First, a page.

The following censorship instructions, issued to the media by government authorities, have been leaked and distributed online. The name of the issuing body has been omitted to protect the source.
As quickly as possible, all video websites find and delete video and images from the Leica advertisement. (April 18, 2019) [Chinese]
With the 30th anniversary of the June 4th, 1989 crackdown on pro-democracy protests on the horizon, Beijing is ramping up its annual crackdown on public references to the event, and leaked censorship directives have shown specific commemorative songs are among the content being targeted by censors. Last week, a five-minute promotional video for German camera company Leica showed photojournalists around the world covering conflict zones. One of the scenes portrayed in the cinematic ad was a hotel room in the Beijing Hotel above Tiananmen Square, where a lens reflection towards the end of the video shows the photographer to have captured the iconic “Tank Man” image. At the South China Morning Post, Owen Churchill and Nectar Gan report that Leica is now seeking to distance itself from the ad, and also note relevant social media censorship and online outrage expressed by netizens:
The cinematic ad was met with blanket censorship on China’s social media. By Thursday evening Beijing time, any post containing the keyword “Leica” – in English or in Chinese – could no longer be published on the social platform Weibo, due to “a violation of relevant laws and regulations or the Weibo Community Convention”.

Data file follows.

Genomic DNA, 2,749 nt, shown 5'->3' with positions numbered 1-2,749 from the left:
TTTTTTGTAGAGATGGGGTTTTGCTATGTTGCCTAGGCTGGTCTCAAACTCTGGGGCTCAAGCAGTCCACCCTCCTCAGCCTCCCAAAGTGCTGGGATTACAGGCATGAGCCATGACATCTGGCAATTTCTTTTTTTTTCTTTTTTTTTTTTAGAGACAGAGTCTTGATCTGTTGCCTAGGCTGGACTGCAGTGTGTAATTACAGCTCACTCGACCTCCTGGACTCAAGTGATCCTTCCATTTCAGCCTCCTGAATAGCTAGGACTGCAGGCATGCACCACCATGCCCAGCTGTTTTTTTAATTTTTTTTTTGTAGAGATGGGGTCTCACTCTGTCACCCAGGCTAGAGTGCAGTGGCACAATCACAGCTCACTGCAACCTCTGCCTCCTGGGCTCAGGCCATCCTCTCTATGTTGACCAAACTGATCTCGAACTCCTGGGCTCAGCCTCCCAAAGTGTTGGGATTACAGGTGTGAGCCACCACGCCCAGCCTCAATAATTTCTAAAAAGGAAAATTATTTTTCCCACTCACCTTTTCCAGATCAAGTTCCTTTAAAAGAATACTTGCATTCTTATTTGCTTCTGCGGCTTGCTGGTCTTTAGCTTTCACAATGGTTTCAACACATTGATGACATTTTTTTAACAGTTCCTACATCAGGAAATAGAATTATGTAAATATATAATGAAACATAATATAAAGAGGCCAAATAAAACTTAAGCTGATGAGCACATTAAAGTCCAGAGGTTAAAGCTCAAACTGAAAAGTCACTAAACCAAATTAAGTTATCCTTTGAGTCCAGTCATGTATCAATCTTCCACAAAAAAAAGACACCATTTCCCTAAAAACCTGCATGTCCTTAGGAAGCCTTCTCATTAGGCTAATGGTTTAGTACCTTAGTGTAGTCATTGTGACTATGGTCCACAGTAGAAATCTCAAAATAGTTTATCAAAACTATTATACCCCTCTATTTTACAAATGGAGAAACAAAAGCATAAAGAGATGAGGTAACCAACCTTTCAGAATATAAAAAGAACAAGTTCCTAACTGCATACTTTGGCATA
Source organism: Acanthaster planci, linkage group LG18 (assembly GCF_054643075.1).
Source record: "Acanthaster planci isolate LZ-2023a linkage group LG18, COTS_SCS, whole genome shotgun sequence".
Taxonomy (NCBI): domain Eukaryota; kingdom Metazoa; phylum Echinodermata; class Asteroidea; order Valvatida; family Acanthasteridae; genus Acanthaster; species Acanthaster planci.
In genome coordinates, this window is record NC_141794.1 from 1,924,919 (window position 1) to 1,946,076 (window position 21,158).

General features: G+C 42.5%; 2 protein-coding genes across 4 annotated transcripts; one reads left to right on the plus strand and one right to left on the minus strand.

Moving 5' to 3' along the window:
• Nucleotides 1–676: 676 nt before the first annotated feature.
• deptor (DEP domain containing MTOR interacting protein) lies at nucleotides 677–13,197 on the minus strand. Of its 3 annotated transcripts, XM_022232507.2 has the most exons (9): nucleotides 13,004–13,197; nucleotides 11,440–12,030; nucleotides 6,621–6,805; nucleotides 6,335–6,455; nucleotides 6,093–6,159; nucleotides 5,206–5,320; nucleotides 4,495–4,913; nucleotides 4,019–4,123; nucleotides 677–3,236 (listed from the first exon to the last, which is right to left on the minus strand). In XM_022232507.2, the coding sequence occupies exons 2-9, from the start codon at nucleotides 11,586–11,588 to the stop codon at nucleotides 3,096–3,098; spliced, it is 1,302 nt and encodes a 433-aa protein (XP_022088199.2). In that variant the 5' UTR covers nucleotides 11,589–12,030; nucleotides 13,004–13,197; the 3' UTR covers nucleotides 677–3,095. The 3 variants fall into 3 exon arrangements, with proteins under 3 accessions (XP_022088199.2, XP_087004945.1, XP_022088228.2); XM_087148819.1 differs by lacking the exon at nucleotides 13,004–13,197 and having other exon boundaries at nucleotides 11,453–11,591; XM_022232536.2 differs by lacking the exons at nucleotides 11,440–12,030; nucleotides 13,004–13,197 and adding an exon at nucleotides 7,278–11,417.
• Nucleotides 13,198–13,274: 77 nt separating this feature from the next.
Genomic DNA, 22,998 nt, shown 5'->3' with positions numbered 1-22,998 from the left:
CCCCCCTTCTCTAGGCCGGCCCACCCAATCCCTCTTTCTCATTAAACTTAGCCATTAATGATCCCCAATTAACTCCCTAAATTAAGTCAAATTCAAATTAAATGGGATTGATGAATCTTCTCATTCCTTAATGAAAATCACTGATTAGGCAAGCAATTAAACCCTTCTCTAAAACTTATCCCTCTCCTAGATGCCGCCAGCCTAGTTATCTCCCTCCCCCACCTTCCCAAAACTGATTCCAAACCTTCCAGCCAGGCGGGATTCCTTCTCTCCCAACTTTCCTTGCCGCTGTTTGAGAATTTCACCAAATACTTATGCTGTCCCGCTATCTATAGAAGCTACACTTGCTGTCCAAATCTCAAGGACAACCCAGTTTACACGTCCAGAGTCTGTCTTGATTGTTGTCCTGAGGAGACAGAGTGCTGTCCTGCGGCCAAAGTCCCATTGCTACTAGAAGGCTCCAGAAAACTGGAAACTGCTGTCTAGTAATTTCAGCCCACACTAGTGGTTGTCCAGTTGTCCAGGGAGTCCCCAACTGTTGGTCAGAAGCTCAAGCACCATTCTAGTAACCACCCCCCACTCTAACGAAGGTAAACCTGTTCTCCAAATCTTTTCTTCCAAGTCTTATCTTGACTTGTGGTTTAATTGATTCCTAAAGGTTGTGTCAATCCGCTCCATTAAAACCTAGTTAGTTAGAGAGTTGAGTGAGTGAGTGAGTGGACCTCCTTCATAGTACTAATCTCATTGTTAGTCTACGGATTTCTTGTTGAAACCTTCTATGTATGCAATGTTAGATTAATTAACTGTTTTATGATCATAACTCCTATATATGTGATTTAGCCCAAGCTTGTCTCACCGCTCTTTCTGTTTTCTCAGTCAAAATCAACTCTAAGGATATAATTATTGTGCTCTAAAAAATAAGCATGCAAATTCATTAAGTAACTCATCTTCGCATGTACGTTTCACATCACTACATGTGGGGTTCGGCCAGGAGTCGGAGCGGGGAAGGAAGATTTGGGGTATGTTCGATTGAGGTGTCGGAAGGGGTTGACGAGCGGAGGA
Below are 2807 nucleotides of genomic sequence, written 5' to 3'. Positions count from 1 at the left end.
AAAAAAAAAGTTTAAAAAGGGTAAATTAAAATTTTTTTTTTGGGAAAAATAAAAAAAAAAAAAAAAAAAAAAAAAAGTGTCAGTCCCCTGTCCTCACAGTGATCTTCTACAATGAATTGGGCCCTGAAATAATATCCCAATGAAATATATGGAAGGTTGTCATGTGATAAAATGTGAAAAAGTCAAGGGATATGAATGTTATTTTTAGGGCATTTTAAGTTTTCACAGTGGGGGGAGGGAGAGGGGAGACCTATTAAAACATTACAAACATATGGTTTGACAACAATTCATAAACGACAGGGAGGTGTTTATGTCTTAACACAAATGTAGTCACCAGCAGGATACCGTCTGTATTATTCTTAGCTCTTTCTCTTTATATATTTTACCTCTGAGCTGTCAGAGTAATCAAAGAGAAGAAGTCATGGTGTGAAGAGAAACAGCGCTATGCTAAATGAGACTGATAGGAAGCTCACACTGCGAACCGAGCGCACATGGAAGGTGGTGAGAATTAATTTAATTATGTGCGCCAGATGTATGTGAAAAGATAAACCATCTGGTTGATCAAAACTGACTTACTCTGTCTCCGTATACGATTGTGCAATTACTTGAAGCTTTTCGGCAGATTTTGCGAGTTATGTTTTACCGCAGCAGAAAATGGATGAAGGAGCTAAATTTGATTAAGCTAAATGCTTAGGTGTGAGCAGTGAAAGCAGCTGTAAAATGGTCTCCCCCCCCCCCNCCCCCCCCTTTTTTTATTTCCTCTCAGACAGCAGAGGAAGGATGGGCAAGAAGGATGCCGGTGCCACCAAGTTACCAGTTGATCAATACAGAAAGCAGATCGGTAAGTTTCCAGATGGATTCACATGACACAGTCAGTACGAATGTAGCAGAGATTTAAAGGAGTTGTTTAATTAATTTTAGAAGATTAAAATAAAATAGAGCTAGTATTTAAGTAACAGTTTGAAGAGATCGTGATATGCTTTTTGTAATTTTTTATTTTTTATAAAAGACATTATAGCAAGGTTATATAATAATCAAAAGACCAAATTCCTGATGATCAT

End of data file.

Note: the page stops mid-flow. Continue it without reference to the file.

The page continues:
[…] Weibo users flooded Leica’s official account on the platform with comments blasting the company for its “stupid” move, suggesting the ad would not only hurl Leica into a public relations storm, but also put its Chinese partner Huawei Technologies, with which Leica collaborates to develop smartphone camera lenses, in a difficult position.
Late on Thursday, a spokeswoman for Leica said that the ad, which ends with the Leica logo, was not an officially sanctioned marketing film commissioned by the company.
“Leica Camera AG must therefore distance itself from the content shown in the video and regrets any misunderstandings or false conclusions that may have been drawn,” said Emily Anderson by email. [Source]